In terms of instruments what do you play and what does each instrument (if that is the case) bring to your music?
My main instrument is the upright bass. A few years ago, in a studio session, a composer asked me to record multiple tracks to mimic a small string orchestra. At first, I was a bit confused, but then realized what was possible to achieve with the instrument when multiplying the tracks. That studio session had a big influence on my way to arrange music around the upright bass afterwards. That’s exactly what I have done on the album 88, as a complement of the piano compositions. Normally, piano is for me a tool to arrange and compose. Since I never pushed the learning of this instrument, it’s easier for me to play and create without over-thinking.
Composing the tracks for 88 was a pause from my every day musical work-like a little cocoon. More generally, I like to play all sorts of things, from accordion to electric guitar. When a track needs a specific sound, I can spend hours trying to achieve it on my own!
Talk about your music and how would you define it, or should we think more in terms of the different influences?
I have a strong interest in introspective acoustic music. I presented a first album of original compositions in 2015 with the instrumental quintet Mismar, composed of an oboe, a bass clarinet, a guitar, an upright bass and percussions. Exploring music with such non-standard sound combinations is enjoyable. While jazz and classical influences are never far, I tend to compose incorporating a lot of pop music aspects such as simple melodies, repetitions and short and symetrical structures.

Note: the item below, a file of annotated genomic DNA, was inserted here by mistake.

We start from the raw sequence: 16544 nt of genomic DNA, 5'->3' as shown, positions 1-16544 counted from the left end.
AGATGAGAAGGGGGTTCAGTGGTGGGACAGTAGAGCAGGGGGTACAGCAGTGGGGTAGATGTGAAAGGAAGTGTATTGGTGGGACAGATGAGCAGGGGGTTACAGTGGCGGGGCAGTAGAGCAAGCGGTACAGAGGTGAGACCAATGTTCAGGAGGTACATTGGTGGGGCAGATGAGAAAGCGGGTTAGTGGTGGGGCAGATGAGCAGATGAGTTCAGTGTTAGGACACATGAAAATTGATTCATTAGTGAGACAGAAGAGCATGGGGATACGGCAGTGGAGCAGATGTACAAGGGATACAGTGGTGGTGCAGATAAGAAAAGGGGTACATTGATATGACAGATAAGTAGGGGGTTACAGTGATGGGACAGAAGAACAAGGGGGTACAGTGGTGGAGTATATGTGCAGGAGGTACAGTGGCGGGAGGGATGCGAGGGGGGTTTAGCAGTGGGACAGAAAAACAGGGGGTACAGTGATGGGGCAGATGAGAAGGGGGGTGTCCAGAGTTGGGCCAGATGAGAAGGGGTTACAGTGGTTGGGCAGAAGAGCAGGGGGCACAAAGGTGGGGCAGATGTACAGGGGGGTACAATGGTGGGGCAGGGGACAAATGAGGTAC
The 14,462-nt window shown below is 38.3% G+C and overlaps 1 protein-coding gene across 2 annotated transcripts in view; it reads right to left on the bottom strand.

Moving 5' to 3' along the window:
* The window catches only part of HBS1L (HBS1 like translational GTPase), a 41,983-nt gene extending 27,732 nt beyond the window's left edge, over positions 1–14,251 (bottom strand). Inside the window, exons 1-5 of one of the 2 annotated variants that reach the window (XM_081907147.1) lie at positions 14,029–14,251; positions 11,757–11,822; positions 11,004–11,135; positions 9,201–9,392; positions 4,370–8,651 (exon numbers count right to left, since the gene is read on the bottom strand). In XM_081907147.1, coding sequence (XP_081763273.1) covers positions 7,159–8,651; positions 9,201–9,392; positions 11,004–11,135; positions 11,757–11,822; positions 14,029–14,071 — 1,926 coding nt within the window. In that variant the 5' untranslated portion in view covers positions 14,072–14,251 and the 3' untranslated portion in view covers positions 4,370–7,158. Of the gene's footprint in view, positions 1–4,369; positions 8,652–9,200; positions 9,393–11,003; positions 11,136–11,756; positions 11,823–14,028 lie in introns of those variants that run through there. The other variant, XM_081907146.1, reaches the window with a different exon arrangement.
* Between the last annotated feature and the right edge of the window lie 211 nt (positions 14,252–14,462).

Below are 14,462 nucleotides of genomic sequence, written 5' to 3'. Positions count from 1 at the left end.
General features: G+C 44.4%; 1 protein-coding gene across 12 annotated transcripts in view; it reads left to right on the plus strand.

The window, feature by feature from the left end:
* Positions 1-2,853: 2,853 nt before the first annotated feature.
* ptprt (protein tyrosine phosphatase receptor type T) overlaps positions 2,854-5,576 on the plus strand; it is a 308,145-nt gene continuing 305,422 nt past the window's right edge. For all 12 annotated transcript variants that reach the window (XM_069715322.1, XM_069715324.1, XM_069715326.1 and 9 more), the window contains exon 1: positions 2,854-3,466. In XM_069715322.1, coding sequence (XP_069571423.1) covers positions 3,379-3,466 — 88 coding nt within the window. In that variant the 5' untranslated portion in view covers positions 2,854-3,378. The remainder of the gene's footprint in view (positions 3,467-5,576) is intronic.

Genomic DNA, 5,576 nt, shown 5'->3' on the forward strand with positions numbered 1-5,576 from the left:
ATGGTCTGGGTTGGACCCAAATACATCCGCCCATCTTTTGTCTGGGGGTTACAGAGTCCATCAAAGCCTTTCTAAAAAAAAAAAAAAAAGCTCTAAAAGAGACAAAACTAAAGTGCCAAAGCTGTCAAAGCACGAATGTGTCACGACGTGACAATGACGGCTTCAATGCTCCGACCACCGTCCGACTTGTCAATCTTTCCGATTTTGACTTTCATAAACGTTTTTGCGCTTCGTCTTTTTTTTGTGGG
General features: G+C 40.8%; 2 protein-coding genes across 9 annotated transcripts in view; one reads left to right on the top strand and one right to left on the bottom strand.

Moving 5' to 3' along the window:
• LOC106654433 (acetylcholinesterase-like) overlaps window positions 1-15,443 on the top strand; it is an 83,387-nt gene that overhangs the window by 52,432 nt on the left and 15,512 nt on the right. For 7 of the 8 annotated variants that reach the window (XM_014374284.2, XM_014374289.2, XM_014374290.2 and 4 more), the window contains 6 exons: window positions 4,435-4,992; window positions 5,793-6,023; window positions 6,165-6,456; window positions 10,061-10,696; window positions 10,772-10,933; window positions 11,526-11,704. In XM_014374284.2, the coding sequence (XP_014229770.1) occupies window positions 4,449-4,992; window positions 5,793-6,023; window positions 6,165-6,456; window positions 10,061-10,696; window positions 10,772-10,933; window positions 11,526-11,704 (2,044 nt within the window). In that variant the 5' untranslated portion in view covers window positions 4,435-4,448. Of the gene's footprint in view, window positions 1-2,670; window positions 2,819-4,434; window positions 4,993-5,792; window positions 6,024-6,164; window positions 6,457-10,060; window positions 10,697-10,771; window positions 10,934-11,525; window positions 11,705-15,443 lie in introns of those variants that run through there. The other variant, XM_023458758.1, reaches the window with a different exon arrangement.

Your solo project 88 -discuss why you decided to release this debut project with Preserved Sound and how that happened?
When I finished the first tracks of the album, I started to contact little labels specializing in ambient/classical music. I was first light-headed by the large quantity of those labels, but discovered some amazing music doing all this. Preserved sound have such an eclectic selection which grabbed my attention. The contact with them was easy and human, it was a natural choice.
Emotionally the music is extremely powerful-talk to us about how it made you feel creating this music and indeed where you want to take listeners emotionally when they listen to this project?